Homesickness is an odd feeling, isn’t it? Take my little cottage by the canal (metaphorically I mean. Don’t actually take it, please, otherwise I’ll be homeless AND homesick which would just be unlucky). Don’t get me wrong, I really love where I live; in my little cottage by the canal. My cottage is in Derbyshire, home of the beautiful Peak District and a pub that sells cheese with its selection of beers. I only have to step outside of the front door and I can hear the rushing water of the canal lock, see the dragonflies in my garden or hear the ducks on the water. I moved here because it’s close to Nottingham, a city I first moved to in 2006 because my job took me there. Of all the places I have ever lived since moving away, Nottingham is the only place that feels like home. Or Nottingham.
Despite this, every Sunday I get a feeling of homesickness; even though my little cottage by the canal is less than an hour and a half from the small, Yorkshire village where I grew up. I could hop in the car – although that would look silly, which is why I usually walk to it – and be there in less time than it takes to watch a football match. I don’t do this though. Instead, each Sunday, I am left wondering how medical this “sickness” actually is.
As a blood donor, I give blood in order to help people who are suffering illness. My worry is that, as someone who suffers homesickness, I may have passed this on. What if there is somebody out there, somebody who was perfectly happy where they lived, who just needed a little bit of blood? What if they are now fully recovered, full to the brim of lovely, red blood but are now suffering from a sudden feeling of homesickness? I don’t think they tested for that when I went to the blood donation centre place. If you’re reading this and you’ve recently had a transfusion – and if you previously weren’t homesick but are now – I can only apologise.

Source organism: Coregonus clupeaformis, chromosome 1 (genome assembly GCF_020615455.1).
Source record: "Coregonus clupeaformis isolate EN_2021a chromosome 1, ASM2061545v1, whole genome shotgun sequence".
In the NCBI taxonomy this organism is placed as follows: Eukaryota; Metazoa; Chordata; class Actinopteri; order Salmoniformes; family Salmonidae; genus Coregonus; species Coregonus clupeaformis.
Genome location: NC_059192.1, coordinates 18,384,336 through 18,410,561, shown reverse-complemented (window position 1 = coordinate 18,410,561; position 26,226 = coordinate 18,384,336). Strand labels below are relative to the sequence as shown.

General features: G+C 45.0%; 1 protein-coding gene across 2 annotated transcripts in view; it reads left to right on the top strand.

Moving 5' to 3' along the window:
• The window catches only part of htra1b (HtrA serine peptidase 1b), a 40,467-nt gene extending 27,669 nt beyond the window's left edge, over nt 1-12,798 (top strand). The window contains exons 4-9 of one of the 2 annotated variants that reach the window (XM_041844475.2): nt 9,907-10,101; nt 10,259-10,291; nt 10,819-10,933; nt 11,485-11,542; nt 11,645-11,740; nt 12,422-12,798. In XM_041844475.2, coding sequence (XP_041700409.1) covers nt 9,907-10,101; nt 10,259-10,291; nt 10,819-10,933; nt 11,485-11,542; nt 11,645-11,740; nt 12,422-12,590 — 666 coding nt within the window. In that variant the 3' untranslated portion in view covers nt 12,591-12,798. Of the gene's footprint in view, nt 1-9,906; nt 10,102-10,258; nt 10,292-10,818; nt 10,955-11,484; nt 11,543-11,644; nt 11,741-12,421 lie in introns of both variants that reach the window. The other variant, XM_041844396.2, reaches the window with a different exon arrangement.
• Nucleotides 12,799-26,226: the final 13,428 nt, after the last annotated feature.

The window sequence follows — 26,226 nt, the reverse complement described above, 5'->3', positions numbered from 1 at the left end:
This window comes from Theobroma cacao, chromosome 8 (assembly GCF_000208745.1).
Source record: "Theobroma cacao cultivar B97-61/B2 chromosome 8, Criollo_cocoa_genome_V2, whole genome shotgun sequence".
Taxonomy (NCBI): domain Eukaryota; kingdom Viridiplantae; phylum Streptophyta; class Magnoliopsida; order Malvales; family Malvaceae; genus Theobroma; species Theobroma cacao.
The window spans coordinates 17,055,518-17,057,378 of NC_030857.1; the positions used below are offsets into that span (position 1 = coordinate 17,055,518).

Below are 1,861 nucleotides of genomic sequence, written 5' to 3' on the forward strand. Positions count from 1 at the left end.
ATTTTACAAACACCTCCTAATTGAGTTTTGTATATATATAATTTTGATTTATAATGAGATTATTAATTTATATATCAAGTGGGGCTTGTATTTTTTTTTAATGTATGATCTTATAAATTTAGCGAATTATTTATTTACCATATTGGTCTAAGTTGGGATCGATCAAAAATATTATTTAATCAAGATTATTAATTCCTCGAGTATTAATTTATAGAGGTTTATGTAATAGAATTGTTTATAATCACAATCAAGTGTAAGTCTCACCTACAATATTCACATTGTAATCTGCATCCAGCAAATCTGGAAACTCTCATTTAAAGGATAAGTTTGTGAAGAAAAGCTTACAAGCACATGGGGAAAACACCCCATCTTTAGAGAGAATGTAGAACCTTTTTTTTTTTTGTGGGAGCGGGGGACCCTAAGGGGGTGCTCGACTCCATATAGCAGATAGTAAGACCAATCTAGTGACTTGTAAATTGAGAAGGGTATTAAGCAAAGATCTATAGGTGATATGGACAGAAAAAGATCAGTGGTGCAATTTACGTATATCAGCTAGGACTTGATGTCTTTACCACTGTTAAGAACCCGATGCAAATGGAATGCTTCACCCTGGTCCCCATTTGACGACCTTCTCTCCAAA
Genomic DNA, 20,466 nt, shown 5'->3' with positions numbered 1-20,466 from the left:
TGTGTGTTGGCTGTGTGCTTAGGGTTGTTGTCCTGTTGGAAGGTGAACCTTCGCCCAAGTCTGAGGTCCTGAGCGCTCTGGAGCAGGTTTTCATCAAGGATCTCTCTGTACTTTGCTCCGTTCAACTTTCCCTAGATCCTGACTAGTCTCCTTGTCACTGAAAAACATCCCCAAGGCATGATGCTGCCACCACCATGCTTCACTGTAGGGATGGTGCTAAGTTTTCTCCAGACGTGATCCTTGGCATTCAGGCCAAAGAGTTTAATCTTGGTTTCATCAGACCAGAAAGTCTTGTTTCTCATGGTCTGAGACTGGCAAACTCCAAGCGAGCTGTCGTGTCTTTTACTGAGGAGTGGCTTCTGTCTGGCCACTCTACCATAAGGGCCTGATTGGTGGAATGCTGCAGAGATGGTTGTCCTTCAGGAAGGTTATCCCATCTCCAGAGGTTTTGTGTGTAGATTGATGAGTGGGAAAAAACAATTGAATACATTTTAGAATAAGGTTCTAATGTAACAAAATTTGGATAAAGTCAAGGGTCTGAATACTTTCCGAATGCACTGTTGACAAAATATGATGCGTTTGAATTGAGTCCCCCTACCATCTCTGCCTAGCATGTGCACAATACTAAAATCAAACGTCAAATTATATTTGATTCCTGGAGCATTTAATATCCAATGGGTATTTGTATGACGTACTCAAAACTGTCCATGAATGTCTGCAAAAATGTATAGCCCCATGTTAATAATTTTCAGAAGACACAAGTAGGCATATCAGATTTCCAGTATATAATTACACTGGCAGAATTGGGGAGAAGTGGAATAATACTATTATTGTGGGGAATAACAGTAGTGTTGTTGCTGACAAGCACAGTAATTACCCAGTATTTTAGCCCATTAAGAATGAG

I wonder if anyone has ever been to the doctor to complain of homesickness? I suppose you’d have to go to your local GP although I’d imagine you couldn’t be totally honest with them. Not for fear that they may not recognise homesickness as a medical condition; rather for the fact that they are you’re local GP and you are, essentially, confessing to missing the one back home. You’re letting them know that they’re your local GP and not your home GP. Anyway, even if you got passed the awkwardness of that situation, I doubt they’d prescribe anything. Very sensitive people these local GPs.
I have thought about acupuncture but I’m not really sure that would help either. Anyway, it’s not the sort of thing that goes on back home. Which is ironic really; given that it is a homeopathic remedy.
So, despite having left home ten years ago, I still haven’t found a good cure for homesickness; although I have been working on a theory. See, when I have the first signs of flu (which is rare on account of my Polish antibodies), I’ll drink a flu remedy. When I have a hangover, I’ll drink lots of water. When I feel tired, I’ll drink an energy drink. So, with this in mind, when I get homesick I pop the kettle on and drink a mug of Yorkshire Tea. If and when that doesn’t work, as with today, I’ll have a pint of good, old-fashioned Yorkshire ale instead. Just as a last resort, like.
Sadly, although I have been trying this method for the past decade, it is still yet to cure my homesickness. That said, where would we be if our greatest scientists had given up at their first signs of failure? Would Newton have discovered gravity? No. Would Einstein have come up with the theory of relativity? No. Would someone have, rather bizarrely, cloned a sheep? No. So, as with the great scientists before me, I too shall not give up. In the name of science: Cheers!